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Jul. 14th, 2017

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The Gunslinger by Stephen King. No bonus points for guessing that I read this to be beforehand with the upcoming movie – though I've since heard that The Gunslinger (film) is not actually based on The Gunslinger (novel), but rather is sort of a sequel to the entire Dark Tower series. And I don't think I'm going to manage to get through another seven King books in less than a month, so I suppose the whole effort was a bit pointless. But I'd been meaning to read the book for years, so maybe not so pointless after all.

Anyway.


The man in black fled across the desert, and the gunslinger followed, goes the famous opening line, and that's a fair description of the book itself. Characters are few, and those that are present are sparse to the point of one-dimensionality, frequently given epithets rather than names. The setting is a Dark Western Fantasy in a "world that has moved on" – there was once electricity and cities and advanced medicine, but all that's left now are border towns and overgrown ruins and strange cargo cult religions built around the single still-functioning gasoline pump and stories half-remembered from before. It's one of those books where figuring out what the hell is happening and why is the main driver of tension; the reader doesn't learn why the gunslinger is chasing the man in black until the last few pages, and even then there are unanswered questions. Worldbuilding and backstory are mostly conveyed in little hints around the edges of the story, which is pared down to the equivalent of a colorless pencil sketch.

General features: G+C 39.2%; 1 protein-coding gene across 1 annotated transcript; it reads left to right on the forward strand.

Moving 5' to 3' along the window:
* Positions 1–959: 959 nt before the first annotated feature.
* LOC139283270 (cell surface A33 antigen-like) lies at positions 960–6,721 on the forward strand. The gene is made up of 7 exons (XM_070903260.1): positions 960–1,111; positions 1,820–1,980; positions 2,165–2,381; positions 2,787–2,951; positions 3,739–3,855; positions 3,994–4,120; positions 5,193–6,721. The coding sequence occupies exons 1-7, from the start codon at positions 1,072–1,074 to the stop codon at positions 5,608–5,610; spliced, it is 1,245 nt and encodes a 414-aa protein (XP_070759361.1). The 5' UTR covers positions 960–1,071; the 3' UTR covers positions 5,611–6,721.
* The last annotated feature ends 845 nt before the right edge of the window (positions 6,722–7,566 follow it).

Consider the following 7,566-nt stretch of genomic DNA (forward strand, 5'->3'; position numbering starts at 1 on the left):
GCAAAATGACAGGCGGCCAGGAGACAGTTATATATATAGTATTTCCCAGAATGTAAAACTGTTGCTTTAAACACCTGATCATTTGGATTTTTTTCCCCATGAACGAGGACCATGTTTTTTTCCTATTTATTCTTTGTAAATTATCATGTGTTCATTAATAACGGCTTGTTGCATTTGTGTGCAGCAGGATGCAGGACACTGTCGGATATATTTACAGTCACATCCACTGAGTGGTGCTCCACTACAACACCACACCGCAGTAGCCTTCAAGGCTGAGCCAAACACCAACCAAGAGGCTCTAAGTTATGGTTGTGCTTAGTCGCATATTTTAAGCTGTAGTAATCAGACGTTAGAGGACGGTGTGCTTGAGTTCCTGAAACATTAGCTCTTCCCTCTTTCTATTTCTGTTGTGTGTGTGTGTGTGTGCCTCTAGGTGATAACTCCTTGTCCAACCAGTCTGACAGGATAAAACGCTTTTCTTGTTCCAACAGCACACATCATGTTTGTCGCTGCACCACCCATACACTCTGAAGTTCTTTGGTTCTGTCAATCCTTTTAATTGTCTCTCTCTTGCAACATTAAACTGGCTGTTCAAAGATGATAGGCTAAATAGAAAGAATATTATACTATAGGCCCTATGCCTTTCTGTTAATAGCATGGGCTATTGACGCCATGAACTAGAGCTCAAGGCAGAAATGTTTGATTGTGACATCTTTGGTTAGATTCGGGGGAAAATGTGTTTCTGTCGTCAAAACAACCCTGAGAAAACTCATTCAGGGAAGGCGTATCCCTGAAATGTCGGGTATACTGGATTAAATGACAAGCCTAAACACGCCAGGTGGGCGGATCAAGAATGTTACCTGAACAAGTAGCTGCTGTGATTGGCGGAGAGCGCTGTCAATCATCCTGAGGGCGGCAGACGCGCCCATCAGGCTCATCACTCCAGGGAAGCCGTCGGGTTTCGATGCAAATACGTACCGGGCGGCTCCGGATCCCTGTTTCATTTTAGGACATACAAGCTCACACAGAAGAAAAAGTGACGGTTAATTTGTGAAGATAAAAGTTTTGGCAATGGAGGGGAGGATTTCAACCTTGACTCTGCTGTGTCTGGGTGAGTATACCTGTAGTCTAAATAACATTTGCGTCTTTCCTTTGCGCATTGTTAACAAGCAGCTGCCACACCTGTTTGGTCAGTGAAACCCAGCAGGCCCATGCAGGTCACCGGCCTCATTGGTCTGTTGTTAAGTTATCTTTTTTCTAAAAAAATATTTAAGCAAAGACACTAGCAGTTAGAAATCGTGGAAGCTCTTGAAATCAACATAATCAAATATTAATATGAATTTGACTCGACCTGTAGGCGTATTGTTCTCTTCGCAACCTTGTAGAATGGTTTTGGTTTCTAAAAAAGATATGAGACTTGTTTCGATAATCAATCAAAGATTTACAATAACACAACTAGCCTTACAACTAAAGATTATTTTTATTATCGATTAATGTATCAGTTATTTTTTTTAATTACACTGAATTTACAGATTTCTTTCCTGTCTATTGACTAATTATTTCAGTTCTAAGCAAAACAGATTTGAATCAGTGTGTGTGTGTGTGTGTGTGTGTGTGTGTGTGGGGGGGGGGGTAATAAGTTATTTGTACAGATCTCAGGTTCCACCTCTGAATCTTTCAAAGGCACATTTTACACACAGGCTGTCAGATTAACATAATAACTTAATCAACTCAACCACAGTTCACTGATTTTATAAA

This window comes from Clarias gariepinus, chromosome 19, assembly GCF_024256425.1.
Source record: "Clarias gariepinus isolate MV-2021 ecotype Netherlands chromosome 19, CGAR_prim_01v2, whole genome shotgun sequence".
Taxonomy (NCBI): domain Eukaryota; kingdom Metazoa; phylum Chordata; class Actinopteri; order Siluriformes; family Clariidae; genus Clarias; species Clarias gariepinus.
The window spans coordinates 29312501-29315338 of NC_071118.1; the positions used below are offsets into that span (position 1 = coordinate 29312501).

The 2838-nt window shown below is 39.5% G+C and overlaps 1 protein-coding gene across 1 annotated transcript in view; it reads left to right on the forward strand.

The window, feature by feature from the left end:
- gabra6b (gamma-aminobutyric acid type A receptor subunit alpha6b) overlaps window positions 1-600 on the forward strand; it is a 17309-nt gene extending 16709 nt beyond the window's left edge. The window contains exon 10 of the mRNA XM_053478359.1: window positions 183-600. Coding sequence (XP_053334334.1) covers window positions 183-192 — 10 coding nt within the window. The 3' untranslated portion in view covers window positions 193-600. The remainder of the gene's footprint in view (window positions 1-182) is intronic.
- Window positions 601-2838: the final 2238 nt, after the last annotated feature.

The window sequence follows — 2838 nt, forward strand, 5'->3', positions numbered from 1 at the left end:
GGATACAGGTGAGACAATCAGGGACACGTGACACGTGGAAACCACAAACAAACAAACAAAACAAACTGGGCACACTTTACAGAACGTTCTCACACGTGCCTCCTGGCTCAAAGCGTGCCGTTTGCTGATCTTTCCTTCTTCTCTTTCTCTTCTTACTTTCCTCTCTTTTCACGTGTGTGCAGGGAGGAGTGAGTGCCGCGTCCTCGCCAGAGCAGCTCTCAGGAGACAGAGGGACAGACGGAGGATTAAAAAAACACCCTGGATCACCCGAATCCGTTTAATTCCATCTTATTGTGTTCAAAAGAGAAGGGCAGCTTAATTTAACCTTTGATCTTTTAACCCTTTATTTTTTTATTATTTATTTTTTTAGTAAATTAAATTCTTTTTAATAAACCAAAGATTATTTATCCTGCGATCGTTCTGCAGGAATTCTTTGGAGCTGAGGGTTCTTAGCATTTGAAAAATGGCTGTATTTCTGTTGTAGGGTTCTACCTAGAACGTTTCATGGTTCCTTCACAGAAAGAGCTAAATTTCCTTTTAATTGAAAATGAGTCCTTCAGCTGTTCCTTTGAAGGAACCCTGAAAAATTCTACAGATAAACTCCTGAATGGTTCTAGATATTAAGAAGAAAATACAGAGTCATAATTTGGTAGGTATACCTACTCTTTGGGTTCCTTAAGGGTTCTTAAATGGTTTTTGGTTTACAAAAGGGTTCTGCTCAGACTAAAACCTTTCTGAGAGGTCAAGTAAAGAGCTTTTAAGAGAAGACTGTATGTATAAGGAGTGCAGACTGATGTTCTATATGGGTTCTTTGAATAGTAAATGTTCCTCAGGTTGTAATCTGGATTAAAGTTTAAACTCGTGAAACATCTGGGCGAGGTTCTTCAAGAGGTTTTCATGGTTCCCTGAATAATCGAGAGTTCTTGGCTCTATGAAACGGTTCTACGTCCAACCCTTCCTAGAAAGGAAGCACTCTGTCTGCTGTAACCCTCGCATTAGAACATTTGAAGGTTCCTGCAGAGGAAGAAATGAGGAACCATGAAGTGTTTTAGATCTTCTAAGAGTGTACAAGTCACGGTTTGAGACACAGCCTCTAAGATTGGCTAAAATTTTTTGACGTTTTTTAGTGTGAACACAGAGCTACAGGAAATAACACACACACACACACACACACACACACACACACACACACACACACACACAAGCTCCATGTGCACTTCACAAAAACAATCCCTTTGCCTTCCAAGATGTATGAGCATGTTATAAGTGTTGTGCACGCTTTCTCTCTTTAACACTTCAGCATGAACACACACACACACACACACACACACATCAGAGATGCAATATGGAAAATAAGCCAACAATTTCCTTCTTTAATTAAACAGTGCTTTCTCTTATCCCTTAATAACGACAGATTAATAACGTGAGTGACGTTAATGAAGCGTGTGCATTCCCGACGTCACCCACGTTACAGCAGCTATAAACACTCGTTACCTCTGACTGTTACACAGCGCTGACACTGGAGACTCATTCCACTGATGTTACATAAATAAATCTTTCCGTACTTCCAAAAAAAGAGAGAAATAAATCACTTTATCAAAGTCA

(Note: There exists both an original text (published in 1982) and a "revised and expanded" version (published in 2003); I read the original, since there doesn't seem to be a consensus opinion on which version is better.)

At its best moments, the one-note quality of the writing works like a shotgun blast to convey a specific feeling or setting: the endless dehydrating trek across a flat white desert, the eternity spent in a empty lightless tunnel crossing beneath a mountain. But on the other hand there is whatever the fuck is going on with the book's treatment of female sexuality, which is so bizarre and off putting that I'm not even sure how to describe it. Every female character is horny and obsessed with sleeping with the gunslinger, which he reluctantly deigns to allow. The one exception is his long-lost mother, whose hinted-at adultery leads to a hinted-at downfall of a kingdom, in a Queen Guinevere sort of way.

And then there's the woman who gets shot in the vagina. Which, just... what.

It's weird and episodic and doesn't work terribly well as an individual book rather than the start of a series, but on the whole I think I'm glad I read it. Besides, I hear the subsequent books improve, so I'll have to keep reading.

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